North Korea successfully launched two short-range missiles during its military exercises on March 2, 2020, local time. The missiles were fired from a wheeled transporter-erector-launcher (TEL) positioned near the coastal city of Wonsan. The missiles covered a ground distance of roughly 240 km, reached a peak altitude of just 35 km and impacted in the Sea of Japan (East Sea). The time between launches was only 20 seconds, the shortest interval yet.
Initial reports from South Korean and the US intelligence officials indicated they “found some similarities in features between what [North Korea] fired today and those launched last year.” Photographs of the launch and available flight information are consistent with what is known as the KN-25, a long-range, guided artillery rocket.
It is approximately 8.2 m long, about 0.6 m in diameter and weighs just under 3,000 kg. The missile’s payload bay is too small to deliver a North Korean nuclear weapon but likely carries a 400 to 500 kg conventional, blast-fragmentation warhead instead. Its maximum range is estimated to be roughly 400 km, making the KN-25 a long-range weapon capable of attacking rear-echelon targets and suitable for deployment at the battalion level.
Flight testing of the KN-25 began in late August 2019, with the most recent launch representing the eleventh test to date, ten of which were successful. Test firings conducted on July 31 and August 2, 2019, may have involved the KN-25, but North Korea used ambiguous terminology to describe the projectiles tested on those dates. The first validated flight tests of the KN-25 took place in late August 2019, when North Korea identified the missile as a “super-large caliber” weapon. It should be noted that, as illustrated by Figure 1, on each of the five occasions the KN-25 is known to have been tested, the interval of time between firing the first and second missiles generally decreased. At the rate of this latest test, 20 seconds between firings, a full load of four missiles mounted on a TEL could be launched in about one minute.
In 2019, the KN-25 was likely operated by technicians and missile developers as part of the development and qualification process. The nine flight tests performed in 2019 are enough to demonstrate performance and obtain a measure of reliability under a controlled set of circumstances. Elsewhere, flight trials for short-range, battlefield missiles generally fire a couple dozen test articles under a wide range of environmental and operational conditions to provide a clearer picture of the system’s dependability. However, North Korea historically conducts fewer test flights than other nations tend to do, making the number of KN-25 launches so far consistent with Pyongyang’s missile development practices. The launches conducted this week occurred during military exercises, suggesting that they were operated by military personnel this time around and signaling that the KN-25 is likely now ready for military deployment.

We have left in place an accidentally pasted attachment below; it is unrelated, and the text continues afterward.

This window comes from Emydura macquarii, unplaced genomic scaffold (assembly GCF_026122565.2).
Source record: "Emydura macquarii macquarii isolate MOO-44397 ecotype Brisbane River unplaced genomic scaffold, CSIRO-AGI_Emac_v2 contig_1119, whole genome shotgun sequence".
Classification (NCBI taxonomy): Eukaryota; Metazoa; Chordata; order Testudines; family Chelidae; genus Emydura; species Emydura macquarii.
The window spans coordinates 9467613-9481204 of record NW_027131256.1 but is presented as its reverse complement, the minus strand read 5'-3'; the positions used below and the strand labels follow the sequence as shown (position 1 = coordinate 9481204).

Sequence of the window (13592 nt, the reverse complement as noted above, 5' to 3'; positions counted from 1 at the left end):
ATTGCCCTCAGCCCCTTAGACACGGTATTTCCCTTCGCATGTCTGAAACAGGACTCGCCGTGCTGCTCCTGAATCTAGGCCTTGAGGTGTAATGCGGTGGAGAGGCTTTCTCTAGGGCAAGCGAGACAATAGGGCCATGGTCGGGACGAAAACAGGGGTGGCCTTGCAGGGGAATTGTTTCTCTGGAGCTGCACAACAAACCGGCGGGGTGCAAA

Figure 1. North Korea Large Calibre MRLS Reported Launch Interval Times
The KN-25 is a battlefield weapon, one that the North Korean army would rely upon for conducting wartime missions. Military planners and commanders would undoubtedly want to know how well the system will work across a variety of operational conditions. This explains why North Korea has flight tested the missile eleven times to date. The KN-02 Toksa, KN-23 and KN-24 are similarly designed for battlefield use, and have been test launched in significant numbers, albeit fewer than is standard practice in other countries. Nonetheless, the testing pattern indicates that North Korea will rely on these missiles for warfighting, should hostilities break out.
The flight trials North Korea has employed in developing its strategic, long-range missiles, namely the Hwasong-12 intermediate-range ballistic missile and the Hwasong-14 and -15 intercontinental systems, included just five, two and one firings, respectively. These strategic systems remain unproven and have limited operational viability. Kim Jong Un cannot be certain that they will work properly if he orders their launch in a crisis. It is, therefore, reasonable to argue that Pyongyang may not view these long-range missiles as viable for nuclear warfighting. Rather, they are likely designed to deter attacks by threatening possible use against the United States under a limited set of circumstances. If North Korea wants to enhance its ability to deter an attack by the United States by threatening to strike the American homeland with nuclear weapons, it will need to increase the credibility of its long-range missiles through a more rigorous set of flight tests. To be sure, the number of test flights a new missile is subjected to provides a reasonable measure of how North Korea plans to use, or threaten to use them in the future, if necessary.